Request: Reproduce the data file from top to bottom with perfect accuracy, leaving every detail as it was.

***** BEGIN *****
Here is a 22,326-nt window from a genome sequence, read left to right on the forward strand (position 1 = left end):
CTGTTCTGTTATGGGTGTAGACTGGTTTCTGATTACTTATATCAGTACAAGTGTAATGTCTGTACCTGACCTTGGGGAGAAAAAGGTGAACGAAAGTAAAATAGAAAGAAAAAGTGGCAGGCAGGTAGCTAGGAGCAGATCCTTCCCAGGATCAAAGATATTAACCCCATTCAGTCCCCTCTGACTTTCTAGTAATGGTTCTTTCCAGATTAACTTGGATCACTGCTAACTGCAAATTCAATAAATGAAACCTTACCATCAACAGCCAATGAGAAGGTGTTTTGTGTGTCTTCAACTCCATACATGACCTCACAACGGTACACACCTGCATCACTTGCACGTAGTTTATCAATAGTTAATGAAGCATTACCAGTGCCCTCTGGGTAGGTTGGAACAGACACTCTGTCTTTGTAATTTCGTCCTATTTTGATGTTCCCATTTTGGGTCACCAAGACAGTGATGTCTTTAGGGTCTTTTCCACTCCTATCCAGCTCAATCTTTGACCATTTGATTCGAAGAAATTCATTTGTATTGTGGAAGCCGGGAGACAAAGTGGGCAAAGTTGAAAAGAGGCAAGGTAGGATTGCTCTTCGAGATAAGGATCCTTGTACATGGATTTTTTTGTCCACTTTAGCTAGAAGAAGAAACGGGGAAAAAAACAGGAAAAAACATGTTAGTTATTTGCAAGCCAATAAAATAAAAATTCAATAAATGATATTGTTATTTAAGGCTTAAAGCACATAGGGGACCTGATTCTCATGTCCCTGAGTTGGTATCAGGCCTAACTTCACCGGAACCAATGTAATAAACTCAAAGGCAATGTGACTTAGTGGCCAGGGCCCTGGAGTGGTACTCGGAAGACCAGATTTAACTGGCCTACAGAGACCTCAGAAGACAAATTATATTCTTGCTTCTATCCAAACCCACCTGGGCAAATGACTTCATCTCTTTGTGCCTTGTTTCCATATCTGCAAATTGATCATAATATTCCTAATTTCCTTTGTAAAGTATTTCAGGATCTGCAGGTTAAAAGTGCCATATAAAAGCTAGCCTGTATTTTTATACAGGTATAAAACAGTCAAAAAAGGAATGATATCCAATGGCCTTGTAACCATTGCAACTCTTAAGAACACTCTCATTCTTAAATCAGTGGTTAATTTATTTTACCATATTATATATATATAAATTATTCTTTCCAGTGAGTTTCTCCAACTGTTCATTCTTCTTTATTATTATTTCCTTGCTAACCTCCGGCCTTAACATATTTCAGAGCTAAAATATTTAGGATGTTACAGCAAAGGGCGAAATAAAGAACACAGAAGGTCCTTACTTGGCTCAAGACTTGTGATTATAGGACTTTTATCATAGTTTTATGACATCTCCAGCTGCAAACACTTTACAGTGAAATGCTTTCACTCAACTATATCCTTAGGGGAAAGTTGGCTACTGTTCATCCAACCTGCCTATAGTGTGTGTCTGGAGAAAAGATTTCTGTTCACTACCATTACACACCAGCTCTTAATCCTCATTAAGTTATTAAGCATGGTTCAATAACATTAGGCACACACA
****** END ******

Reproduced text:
Here is a 22,326-nt window from a genome sequence, read left to right on the forward strand (position 1 = left end):
CTGTTCTGTTATGGGTGTAGACTGGTTTCTGATTACTTATATCAGTACAAGTGTAATGTCTGTACCTGACCTTGGGGAGAAAAAGGTGAACGAAAGTAAAATAGAAAGAAAAAGTGGCAGGCAGGTAGCTAGGAGCAGATCCTTCCCAGGATCAAAGATATTAACCCCATTCAGTCCCCTCTGACTTTCTAGTAATGGTTCTTTCCAGATTAACTTGGATCACTGCTAACTGCAAATTCAATAAATGAAACCTTACCATCAACAGCCAATGAGAAGGTGTTTTGTGTGTCTTCAACTCCATACATGACCTCACAACGGTACACACCTGCATCACTTGCACGTAGTTTATCAATAGTTAATGAAGCATTACCAGTGCCCTCTGGGTAGGTTGGAACAGACACTCTGTCTTTGTAATTTCGTCCTATTTTGATGTTCCCATTTTGGGTCACCAAGACAGTGATGTCTTTAGGGTCTTTTCCACTCCTATCCAGCTCAATCTTTGACCATTTGATTCGAAGAAATTCATTTGTATTGTGGAAGCCGGGAGACAAAGTGGGCAAAGTTGAAAAGAGGCAAGGTAGGATTGCTCTTCGAGATAAGGATCCTTGTACATGGATTTTTTTGTCCACTTTAGCTAGAAGAAGAAACGGGGAAAAAAACAGGAAAAAACATGTTAGTTATTTGCAAGCCAATAAAATAAAAATTCAATAAATGATATTGTTATTTAAGGCTTAAAGCACATAGGGGACCTGATTCTCATGTCCCTGAGTTGGTATCAGGCCTAACTTCACCGGAACCAATGTAATAAACTCAAAGGCAATGTGACTTAGTGGCCAGGGCCCTGGAGTGGTACTCGGAAGACCAGATTTAACTGGCCTACAGAGACCTCAGAAGACAAATTATATTCTTGCTTCTATCCAAACCCACCTGGGCAAATGACTTCATCTCTTTGTGCCTTGTTTCCATATCTGCAAATTGATCATAATATTCCTAATTTCCTTTGTAAAGTATTTCAGGATCTGCAGGTTAAAAGTGCCATATAAAAGCTAGCCTGTATTTTTATACAGGTATAAAACAGTCAAAAAAGGAATGATATCCAATGGCCTTGTAACCATTGCAACTCTTAAGAACACTCTCATTCTTAAATCAGTGGTTAATTTATTTTACCATATTATATATATATAAATTATTCTTTCCAGTGAGTTTCTCCAACTGTTCATTCTTCTTTATTATTATTTCCTTGCTAACCTCCGGCCTTAACATATTTCAGAGCTAAAATATTTAGGATGTTACAGCAAAGGGCGAAATAAAGAACACAGAAGGTCCTTACTTGGCTCAAGACTTGTGATTATAGGACTTTTATCATAGTTTTATGACATCTCCAGCTGCAAACACTTTACAGTGAAATGCTTTCACTCAACTATATCCTTAGGGGAAAGTTGGCTACTGTTCATCCAACCTGCCTATAGTGTGTGTCTGGAGAAAAGATTTCTGTTCACTACCATTACACACCAGCTCTTAATCCTCATTAAGTTATTAAGCATGGTTCAATAACATTAGGCACACACA